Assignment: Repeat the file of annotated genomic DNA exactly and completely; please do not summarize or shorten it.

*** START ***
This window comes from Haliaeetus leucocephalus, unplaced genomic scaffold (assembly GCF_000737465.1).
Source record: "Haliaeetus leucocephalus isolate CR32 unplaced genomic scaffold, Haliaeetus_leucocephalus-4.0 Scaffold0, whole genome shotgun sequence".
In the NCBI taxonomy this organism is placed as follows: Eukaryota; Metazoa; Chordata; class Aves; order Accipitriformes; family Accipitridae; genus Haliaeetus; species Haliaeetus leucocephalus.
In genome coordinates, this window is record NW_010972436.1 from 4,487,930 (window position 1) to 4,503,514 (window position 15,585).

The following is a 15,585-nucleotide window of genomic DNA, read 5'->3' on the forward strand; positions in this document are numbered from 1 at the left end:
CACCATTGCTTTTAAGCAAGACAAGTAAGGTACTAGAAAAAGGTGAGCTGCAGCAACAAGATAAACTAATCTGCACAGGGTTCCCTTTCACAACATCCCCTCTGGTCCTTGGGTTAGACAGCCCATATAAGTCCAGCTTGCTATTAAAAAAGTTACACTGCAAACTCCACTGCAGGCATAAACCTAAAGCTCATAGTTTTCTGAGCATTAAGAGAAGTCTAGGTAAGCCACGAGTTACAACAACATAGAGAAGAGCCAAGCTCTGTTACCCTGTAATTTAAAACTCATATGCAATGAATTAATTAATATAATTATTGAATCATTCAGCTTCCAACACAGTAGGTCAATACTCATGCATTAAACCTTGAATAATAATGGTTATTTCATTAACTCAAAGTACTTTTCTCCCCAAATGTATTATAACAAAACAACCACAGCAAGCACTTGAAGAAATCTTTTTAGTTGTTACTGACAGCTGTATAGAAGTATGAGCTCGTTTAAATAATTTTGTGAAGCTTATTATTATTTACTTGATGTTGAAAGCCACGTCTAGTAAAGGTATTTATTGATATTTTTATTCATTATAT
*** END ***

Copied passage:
This window comes from Haliaeetus leucocephalus, unplaced genomic scaffold (assembly GCF_000737465.1).
Source record: "Haliaeetus leucocephalus isolate CR32 unplaced genomic scaffold, Haliaeetus_leucocephalus-4.0 Scaffold0, whole genome shotgun sequence".
In the NCBI taxonomy this organism is placed as follows: Eukaryota; Metazoa; Chordata; class Aves; order Accipitriformes; family Accipitridae; genus Haliaeetus; species Haliaeetus leucocephalus.
In genome coordinates, this window is record NW_010972436.1 from 4,487,930 (window position 1) to 4,503,514 (window position 15,585).

The following is a 15,585-nucleotide window of genomic DNA, read 5'->3' on the forward strand; positions in this document are numbered from 1 at the left end:
CACCATTGCTTTTAAGCAAGACAAGTAAGGTACTAGAAAAAGGTGAGCTGCAGCAACAAGATAAACTAATCTGCACAGGGTTCCCTTTCACAACATCCCCTCTGGTCCTTGGGTTAGACAGCCCATATAAGTCCAGCTTGCTATTAAAAAAGTTACACTGCAAACTCCACTGCAGGCATAAACCTAAAGCTCATAGTTTTCTGAGCATTAAGAGAAGTCTAGGTAAGCCACGAGTTACAACAACATAGAGAAGAGCCAAGCTCTGTTACCCTGTAATTTAAAACTCATATGCAATGAATTAATTAATATAATTATTGAATCATTCAGCTTCCAACACAGTAGGTCAATACTCATGCATTAAACCTTGAATAATAATGGTTATTTCATTAACTCAAAGTACTTTTCTCCCCAAATGTATTATAACAAAACAACCACAGCAAGCACTTGAAGAAATCTTTTTAGTTGTTACTGACAGCTGTATAGAAGTATGAGCTCGTTTAAATAATTTTGTGAAGCTTATTATTATTTACTTGATGTTGAAAGCCACGTCTAGTAAAGGTATTTATTGATATTTTTATTCATTATAT